Former President Barack Obama took a bold step the other day when he suggested that calls to defund the police might alienate a number of voters.
“You lost a big audience the minute you say it,” Obama noted in a Snapchat interview, “which makes it a lot less likely that you’re actually going to get the changes you want done.” The former president also implied it’s often more effective to take nuanced approaches to issues in order to “get something done,” rather than simply spewing talking points that only excite the base.
That base did not respond kindly to Obama’s remarks, erupting on Twitter with indignant responses. One of these responses came from Rep. Ilhan Omar, who declared: “We lose people in the hands of police. It’s not a slogan but a policy demand. And centering the demand for equitable investments and budgets for communities across the country gets us progress and safety.”
It’s an interesting statement coming from Omar, particularly as the defund-the-police movement started in her own congressional district covering downtown Minneapolis following the death of George Floyd there. Perhaps Omar could enlighten us as to how that policy is working out in her community.
Actually, she doesn’t have to, for the Minneapolis Star Tribune provides an interesting picture. On the same day Omar doubled down on defunding the police, the Tribune ran a story about the 537 percent increase in carjackings in Minneapolis compared to the previous year. “The numbers are staggering,” police spokesman John Elder told the paper. “It defies all civility and any shred of common human decency.”
The article shockingly includes photo and audio of one of these carjackings, including the pop of gunfire and screech of tires. These are alarming sounds, especially since this crime took place during broad daylight in an upscale neighborhood.
Locals Rick and Alicia Reuter told the Tribune that “they support police reform efforts,” however, they “don’t believe fewer officers is the answer.” Indeed, other neighbors believe “that politicization of the issue has stalled any real attempts to curb the violence.”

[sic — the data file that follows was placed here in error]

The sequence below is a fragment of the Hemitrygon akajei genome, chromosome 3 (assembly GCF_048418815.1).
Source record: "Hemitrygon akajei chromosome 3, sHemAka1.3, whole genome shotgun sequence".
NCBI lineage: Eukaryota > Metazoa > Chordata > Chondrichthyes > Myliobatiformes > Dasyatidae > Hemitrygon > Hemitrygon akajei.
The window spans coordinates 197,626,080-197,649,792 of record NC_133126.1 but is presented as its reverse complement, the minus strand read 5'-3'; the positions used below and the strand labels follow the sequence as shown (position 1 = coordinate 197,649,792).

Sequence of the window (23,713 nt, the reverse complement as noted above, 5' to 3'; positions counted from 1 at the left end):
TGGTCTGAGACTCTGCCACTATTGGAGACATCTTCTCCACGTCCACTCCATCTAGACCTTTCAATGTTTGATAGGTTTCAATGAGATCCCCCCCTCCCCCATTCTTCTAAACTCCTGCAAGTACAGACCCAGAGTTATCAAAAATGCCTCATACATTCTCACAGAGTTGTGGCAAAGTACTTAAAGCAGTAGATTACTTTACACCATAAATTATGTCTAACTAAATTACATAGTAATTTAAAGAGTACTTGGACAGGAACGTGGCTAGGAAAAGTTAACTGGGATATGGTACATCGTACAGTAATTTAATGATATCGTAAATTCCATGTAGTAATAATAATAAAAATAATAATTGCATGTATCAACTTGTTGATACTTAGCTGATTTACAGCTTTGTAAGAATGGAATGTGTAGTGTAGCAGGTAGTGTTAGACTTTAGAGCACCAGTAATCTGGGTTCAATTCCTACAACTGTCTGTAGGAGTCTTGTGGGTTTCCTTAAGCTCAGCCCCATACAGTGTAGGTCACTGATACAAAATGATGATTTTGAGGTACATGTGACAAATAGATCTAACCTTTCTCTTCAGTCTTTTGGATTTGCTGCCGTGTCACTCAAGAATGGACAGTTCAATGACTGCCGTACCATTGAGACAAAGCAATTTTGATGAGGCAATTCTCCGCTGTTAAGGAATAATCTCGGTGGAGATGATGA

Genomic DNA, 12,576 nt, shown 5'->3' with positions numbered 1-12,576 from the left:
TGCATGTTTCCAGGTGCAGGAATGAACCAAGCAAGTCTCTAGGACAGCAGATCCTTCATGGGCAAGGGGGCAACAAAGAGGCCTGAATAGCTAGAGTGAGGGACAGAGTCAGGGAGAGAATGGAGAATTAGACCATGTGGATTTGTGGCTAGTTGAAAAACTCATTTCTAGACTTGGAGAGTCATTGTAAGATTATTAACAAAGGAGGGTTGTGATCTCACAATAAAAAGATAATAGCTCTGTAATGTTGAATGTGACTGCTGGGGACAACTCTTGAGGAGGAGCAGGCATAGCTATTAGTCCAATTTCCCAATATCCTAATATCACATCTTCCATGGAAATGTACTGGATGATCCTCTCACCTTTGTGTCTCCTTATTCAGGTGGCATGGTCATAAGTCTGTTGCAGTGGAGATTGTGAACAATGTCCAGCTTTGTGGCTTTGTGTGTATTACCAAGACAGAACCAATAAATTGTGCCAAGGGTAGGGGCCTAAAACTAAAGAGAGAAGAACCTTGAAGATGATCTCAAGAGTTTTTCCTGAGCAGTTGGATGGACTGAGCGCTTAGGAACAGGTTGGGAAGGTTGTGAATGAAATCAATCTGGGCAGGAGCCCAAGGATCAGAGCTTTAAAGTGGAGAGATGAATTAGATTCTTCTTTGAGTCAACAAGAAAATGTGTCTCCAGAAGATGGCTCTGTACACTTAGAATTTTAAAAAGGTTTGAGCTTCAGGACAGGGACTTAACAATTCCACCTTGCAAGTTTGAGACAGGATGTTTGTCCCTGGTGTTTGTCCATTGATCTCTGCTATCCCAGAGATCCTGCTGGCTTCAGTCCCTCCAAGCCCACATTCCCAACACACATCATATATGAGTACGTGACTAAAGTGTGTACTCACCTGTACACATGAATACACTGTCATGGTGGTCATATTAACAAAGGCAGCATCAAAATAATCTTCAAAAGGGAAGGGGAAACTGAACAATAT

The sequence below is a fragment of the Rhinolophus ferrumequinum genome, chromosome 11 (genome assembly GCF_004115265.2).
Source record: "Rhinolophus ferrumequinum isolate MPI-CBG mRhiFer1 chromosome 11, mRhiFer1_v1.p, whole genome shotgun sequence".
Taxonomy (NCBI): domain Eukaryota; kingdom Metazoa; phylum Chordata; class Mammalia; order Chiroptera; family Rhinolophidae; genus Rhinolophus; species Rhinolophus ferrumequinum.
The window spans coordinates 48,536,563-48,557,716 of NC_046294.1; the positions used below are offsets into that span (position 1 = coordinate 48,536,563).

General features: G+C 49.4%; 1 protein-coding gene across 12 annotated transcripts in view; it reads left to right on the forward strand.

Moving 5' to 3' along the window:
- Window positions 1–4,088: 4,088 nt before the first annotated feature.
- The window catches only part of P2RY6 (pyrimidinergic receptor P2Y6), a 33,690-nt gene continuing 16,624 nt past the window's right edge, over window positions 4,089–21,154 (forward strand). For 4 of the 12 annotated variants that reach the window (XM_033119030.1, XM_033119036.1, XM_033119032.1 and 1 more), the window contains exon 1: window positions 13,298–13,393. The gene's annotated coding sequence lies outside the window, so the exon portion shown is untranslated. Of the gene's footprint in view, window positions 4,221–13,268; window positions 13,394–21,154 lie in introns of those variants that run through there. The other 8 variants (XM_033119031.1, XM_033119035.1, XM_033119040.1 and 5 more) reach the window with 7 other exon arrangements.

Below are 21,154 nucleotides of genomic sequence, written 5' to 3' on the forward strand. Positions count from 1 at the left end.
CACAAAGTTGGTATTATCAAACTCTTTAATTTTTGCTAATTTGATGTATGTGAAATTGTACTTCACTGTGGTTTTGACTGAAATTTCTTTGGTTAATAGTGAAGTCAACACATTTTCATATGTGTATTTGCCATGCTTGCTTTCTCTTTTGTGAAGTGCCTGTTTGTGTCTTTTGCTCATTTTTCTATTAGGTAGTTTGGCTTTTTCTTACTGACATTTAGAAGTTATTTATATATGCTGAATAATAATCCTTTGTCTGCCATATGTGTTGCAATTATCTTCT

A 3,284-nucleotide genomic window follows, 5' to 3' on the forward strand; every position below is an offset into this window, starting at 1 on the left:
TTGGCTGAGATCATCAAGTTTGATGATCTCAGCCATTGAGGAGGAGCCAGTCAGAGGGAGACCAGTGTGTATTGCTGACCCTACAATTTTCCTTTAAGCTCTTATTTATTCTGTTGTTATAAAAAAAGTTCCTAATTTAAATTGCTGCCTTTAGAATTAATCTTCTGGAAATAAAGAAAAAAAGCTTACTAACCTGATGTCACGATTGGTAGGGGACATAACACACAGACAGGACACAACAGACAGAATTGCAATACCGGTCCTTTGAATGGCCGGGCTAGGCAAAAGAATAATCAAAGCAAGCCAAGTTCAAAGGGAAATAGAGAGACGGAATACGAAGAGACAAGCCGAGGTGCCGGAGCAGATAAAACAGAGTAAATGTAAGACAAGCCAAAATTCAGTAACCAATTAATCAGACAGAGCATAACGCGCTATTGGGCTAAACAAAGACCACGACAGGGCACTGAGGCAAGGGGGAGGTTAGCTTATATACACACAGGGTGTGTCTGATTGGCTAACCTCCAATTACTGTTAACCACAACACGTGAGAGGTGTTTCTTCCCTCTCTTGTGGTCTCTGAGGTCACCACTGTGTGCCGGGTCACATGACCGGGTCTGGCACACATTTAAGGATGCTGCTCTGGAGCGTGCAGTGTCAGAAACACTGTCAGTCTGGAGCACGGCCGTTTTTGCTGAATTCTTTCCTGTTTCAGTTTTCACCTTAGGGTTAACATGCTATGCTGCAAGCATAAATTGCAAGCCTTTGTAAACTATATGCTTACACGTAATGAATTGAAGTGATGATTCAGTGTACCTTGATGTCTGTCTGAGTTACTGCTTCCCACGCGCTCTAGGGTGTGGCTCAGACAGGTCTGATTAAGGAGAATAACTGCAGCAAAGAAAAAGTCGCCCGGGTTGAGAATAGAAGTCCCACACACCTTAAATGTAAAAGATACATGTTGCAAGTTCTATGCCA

The situation is ironic. In searching for justice by seeking to defund the police, the community received the exact opposite.
Why did this happen?
The Roots of American Order, by the late historian Russell Kirk, provides us with some answers. In the last chapter, Kirk writes about Orestes Brownson, a former socialist whose “social ideas went through a succession of changes” over the years. Paraphrasing Brownson, Kirk writes, “Justice, he said, requires Authority.”
It seems quite possible that by rejecting authority (i.e., the police) we have also rejected our opportunity for justice, and are now seeing the fruits of injustice in heightened crime rates exemplified by these carjackings against unsuspecting, innocent people.
But then Kirk provides a check. Brownson, he explains, is not talking about “the authority of a solider or policeman, but the authority of religious truth.”
No people can enjoy a just society without some standard of judgment superior to the mood of the moment; and this is especially true in democratic states, which have no hereditary class of magistrates to sustain the laws. … Simple popular opinion never can maintain Justice….
Our nation has certainly done its best to abolish the authority of religious truth. This has been happening in schools and the public square for decades, and recently this crusade has been expanded via restrictions made on religious gatherings during the pandemic. Is it possible such suppression is finally coming home to roost in the lawlessness overtaking our cities?
We can yell for justice and the abolishment of the police until we’re blue in the face, but unfortunately it seems to only make life in America more miserable and fearful. Perhaps that’s because, as the Founders warned us, our system of government “was made only for a moral and religious People.” When the morality and religiosity of Americans goes out the door, we shouldn’t be surprised when lawlessness and injustice sweep in to fill the void.
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Left: Flickr-Gage Skidmore, CC BY-SA 2.0 ; Right: Flickr-Johan Viirok, CC BY 2.0